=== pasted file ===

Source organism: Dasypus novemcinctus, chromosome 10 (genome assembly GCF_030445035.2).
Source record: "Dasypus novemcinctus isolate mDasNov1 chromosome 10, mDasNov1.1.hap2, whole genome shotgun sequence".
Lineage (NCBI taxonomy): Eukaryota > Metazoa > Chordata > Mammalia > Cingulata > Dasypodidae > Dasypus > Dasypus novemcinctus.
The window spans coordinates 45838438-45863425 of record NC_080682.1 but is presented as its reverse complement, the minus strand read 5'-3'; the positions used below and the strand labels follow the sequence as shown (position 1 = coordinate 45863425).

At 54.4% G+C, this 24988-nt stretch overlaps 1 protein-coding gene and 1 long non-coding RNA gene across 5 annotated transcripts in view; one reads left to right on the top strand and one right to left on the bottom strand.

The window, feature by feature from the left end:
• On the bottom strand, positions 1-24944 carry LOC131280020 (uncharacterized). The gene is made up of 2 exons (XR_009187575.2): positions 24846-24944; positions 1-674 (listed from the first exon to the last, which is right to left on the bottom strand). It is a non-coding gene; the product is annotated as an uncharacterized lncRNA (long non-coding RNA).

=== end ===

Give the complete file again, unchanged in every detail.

Source organism: Dasypus novemcinctus, chromosome 10 (genome assembly GCF_030445035.2).
Source record: "Dasypus novemcinctus isolate mDasNov1 chromosome 10, mDasNov1.1.hap2, whole genome shotgun sequence".
Lineage (NCBI taxonomy): Eukaryota > Metazoa > Chordata > Mammalia > Cingulata > Dasypodidae > Dasypus > Dasypus novemcinctus.
The window spans coordinates 45838438-45863425 of record NC_080682.1 but is presented as its reverse complement, the minus strand read 5'-3'; the positions used below and the strand labels follow the sequence as shown (position 1 = coordinate 45863425).

At 54.4% G+C, this 24988-nt stretch overlaps 1 protein-coding gene and 1 long non-coding RNA gene across 5 annotated transcripts in view; one reads left to right on the top strand and one right to left on the bottom strand.

The window, feature by feature from the left end:
• On the bottom strand, positions 1-24944 carry LOC131280020 (uncharacterized). The gene is made up of 2 exons (XR_009187575.2): positions 24846-24944; positions 1-674 (listed from the first exon to the last, which is right to left on the bottom strand). It is a non-coding gene; the product is annotated as an uncharacterized lncRNA (long non-coding RNA).